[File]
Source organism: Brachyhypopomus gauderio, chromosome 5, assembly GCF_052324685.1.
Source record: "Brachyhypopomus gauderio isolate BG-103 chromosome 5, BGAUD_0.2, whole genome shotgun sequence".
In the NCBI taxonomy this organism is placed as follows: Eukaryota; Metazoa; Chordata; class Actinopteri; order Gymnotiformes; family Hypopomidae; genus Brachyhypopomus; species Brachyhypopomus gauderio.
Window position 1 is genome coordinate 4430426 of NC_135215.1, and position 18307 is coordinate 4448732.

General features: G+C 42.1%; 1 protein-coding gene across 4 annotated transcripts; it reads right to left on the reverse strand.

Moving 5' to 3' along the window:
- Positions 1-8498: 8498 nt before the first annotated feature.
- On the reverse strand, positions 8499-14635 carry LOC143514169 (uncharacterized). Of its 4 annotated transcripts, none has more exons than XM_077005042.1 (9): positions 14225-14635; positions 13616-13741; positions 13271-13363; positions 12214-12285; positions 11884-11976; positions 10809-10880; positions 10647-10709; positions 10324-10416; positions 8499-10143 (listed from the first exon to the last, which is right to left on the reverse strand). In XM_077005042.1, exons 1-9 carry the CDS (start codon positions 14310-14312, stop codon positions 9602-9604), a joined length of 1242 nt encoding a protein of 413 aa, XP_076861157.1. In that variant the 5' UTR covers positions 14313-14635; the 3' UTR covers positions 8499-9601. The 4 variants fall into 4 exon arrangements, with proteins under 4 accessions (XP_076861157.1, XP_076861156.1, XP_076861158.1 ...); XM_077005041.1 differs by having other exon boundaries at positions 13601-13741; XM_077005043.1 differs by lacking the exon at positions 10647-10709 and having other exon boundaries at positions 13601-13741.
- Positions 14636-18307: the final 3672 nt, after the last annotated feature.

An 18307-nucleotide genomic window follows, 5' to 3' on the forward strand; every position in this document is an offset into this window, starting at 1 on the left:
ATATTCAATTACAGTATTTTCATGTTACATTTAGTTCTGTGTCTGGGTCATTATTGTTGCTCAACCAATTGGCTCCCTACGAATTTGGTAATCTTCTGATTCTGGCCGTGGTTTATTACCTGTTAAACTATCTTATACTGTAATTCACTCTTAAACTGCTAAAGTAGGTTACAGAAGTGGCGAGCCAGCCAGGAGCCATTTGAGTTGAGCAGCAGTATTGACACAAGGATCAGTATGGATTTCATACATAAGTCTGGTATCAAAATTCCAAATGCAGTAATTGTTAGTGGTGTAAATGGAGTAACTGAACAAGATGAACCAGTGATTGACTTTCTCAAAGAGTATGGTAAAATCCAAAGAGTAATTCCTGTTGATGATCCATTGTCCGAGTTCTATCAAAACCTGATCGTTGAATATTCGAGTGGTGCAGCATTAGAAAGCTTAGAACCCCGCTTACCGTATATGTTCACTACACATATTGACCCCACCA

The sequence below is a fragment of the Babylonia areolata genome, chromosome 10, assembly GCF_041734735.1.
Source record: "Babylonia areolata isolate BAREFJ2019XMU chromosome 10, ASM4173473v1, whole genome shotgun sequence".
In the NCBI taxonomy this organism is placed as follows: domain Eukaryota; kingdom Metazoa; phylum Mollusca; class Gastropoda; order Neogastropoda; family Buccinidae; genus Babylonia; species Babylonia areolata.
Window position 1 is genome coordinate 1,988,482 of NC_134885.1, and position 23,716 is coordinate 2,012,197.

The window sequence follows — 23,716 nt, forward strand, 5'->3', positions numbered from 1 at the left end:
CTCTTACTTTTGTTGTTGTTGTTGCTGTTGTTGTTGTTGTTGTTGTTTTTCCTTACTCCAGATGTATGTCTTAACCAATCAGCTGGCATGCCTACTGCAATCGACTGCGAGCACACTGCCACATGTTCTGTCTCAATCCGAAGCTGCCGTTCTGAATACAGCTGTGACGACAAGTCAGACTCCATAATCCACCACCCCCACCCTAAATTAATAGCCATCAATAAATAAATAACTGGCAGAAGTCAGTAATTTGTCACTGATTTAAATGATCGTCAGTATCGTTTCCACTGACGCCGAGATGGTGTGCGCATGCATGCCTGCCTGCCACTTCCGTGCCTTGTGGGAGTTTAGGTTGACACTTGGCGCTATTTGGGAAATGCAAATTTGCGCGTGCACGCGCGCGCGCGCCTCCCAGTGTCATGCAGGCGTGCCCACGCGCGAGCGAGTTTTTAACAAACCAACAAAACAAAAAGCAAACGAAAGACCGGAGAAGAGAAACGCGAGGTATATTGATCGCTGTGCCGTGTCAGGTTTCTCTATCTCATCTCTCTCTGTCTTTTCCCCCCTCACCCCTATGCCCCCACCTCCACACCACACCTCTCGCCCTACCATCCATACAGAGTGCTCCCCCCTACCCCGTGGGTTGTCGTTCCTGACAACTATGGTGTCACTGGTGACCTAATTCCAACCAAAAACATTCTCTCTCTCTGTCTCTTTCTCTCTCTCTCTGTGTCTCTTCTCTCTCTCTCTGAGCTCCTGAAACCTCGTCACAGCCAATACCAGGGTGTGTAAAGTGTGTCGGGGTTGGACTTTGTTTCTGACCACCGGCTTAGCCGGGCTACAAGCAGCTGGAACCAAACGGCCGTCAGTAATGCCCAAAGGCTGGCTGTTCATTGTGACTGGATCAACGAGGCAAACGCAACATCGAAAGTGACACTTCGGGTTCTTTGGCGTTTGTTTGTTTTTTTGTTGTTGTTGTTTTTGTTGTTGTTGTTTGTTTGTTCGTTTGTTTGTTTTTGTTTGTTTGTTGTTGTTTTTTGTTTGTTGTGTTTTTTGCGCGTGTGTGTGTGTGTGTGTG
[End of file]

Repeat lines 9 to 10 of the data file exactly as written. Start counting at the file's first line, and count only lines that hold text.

- Positions 14636-18307: the final 3672 nt, after the last annotated feature.

An 18307-nucleotide genomic window follows, 5' to 3' on the forward strand; every position in this document is an offset into this window, starting at 1 on the left: